1. Where the People Are: World Map, with Countries weighted by Population

2. Where the Money Is: World Map, with Countries weighted by GDP (Size of Economy)

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Consider yourself... at home... From what great musical did I cull that line? Busy morning, shall post more later.. Happy Friday!

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Thursday, January 05, 2006

Chennai? Yes You Chan. Anytime.

Brian is in Chennai, India (formerly known as Madras, photo left), and tomorrow he will be whisked away to a 21-day spiritual retreat! This program is run by the Oneness Movement at a campus near Chennai (photo right). From the site: "Sri Bhagavan and Sri Amma, twin-avatars and founders of the Oneness University have often said that the solution to humanity's suffering can only be found through Enlightenment. It is the mission of Bhagavan and Amma to bring this Enlightenment to all of humanity." Note that there is still space in their March 3-14 10-day Deepening Process if you're interested.

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Wednesday, January 04, 2006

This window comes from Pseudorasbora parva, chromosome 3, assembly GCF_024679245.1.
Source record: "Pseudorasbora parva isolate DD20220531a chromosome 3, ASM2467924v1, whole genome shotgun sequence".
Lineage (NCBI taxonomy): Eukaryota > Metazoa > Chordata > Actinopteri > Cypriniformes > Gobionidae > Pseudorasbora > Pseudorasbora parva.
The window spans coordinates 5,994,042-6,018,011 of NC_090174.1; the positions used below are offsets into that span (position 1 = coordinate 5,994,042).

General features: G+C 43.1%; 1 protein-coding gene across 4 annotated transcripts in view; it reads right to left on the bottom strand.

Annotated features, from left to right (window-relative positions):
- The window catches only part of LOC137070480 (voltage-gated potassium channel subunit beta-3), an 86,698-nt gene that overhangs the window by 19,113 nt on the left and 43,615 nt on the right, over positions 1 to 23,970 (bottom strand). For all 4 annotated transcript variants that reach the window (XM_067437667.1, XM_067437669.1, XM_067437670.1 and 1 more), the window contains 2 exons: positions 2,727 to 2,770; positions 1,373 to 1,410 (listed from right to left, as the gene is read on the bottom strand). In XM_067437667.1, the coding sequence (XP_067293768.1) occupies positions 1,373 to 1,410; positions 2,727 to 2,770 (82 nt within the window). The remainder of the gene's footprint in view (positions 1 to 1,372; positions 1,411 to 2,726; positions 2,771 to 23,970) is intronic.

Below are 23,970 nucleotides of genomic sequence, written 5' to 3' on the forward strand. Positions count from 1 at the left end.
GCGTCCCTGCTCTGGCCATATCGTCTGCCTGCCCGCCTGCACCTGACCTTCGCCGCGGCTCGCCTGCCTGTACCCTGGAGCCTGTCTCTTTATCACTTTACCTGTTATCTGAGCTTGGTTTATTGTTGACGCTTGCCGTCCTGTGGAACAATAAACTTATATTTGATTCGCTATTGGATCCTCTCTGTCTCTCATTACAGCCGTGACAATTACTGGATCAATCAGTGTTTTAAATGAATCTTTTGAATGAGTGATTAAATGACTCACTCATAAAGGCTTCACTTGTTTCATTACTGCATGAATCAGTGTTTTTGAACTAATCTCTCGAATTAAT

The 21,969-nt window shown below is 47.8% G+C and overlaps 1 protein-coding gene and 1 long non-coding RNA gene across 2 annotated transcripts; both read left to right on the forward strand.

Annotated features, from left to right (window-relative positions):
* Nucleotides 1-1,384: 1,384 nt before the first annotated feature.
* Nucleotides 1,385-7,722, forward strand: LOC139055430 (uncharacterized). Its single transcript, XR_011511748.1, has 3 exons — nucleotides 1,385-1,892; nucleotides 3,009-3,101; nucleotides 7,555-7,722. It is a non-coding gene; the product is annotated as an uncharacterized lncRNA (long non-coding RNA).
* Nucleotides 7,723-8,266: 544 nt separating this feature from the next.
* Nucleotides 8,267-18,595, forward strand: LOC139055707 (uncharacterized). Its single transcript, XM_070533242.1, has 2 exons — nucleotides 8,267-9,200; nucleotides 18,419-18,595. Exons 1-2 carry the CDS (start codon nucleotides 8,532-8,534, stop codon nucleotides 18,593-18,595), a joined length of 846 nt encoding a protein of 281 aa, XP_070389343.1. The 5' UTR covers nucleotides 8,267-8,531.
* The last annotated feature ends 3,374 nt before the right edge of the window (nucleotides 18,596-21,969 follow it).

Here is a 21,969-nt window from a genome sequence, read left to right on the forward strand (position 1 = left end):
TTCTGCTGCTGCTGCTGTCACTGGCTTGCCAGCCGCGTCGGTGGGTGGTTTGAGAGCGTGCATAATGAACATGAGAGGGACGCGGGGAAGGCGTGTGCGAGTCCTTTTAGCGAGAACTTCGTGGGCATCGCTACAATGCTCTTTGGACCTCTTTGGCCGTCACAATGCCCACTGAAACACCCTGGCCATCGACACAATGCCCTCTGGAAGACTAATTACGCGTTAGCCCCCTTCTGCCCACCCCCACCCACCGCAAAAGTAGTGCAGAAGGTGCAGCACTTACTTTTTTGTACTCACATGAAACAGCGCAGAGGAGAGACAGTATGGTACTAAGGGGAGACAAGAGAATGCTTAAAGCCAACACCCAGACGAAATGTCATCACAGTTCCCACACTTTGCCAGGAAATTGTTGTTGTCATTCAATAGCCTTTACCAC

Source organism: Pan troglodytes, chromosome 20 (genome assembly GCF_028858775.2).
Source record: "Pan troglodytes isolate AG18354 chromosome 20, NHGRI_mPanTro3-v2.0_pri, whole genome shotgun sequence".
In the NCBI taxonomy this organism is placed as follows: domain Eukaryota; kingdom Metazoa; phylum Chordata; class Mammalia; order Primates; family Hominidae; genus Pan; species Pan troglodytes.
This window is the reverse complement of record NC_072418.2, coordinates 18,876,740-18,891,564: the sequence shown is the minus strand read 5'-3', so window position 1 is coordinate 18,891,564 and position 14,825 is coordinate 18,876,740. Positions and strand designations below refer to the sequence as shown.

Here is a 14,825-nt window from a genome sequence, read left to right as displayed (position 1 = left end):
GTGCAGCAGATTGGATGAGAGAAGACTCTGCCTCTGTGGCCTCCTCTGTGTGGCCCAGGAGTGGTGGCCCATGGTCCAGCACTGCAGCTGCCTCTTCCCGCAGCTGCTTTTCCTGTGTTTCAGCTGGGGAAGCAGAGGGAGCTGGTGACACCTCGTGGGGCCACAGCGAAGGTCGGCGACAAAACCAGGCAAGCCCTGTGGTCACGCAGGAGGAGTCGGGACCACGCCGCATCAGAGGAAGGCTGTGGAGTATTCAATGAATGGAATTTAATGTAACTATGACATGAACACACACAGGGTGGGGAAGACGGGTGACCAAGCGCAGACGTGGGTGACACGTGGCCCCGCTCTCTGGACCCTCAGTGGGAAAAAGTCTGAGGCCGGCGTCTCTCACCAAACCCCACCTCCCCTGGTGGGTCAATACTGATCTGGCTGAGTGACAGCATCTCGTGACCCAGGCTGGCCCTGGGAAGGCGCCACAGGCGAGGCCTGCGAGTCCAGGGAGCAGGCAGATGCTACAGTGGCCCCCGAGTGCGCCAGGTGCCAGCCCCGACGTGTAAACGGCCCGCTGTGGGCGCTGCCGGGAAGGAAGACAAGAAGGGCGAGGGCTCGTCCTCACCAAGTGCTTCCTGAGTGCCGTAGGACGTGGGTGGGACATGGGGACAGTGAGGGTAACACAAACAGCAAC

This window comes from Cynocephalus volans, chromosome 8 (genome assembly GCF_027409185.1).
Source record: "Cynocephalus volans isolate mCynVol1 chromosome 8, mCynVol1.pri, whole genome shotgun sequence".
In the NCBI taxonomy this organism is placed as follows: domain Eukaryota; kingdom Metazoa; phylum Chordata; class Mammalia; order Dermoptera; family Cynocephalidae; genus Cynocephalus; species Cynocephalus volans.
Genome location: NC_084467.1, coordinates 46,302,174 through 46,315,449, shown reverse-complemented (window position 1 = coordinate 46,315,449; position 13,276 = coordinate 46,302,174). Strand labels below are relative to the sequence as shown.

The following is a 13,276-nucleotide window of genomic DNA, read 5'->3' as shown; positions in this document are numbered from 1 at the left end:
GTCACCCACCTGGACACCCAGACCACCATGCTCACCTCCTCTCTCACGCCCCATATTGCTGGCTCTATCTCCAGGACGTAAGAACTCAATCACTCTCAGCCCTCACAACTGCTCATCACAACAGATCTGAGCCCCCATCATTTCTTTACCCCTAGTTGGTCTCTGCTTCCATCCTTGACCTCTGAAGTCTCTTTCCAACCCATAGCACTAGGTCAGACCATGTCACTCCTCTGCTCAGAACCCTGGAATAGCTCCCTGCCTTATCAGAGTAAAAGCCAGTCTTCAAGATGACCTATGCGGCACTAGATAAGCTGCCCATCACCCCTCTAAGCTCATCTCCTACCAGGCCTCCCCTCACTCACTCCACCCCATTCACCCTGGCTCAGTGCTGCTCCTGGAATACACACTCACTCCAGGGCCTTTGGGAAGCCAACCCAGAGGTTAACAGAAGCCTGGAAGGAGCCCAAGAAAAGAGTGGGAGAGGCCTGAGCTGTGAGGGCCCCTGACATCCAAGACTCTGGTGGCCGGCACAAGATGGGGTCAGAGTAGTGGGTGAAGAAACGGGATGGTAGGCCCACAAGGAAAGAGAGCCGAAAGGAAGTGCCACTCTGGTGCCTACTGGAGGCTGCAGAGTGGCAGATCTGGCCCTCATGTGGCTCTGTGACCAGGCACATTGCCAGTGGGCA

Back to work, back to reality...

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Tuesday, January 03, 2006

Good news... Mexico trip postponed, at least from tomorrow night. I really need to stay home for a while.... : - )

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Hello I Must Be Going.... or, Happy New Year Bon Voyage. Have just been informed by my employers that I must fly to Mexico tomorrow night for a two-day project..... Oh well, at least I can water my poor plants...

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Monday, January 02, 2006

Chez Carolina

We're here in rainy San Francisco, me and my pal Carolyn (pictured twice below) - I'm paying her a visit and setting up music for her iPod.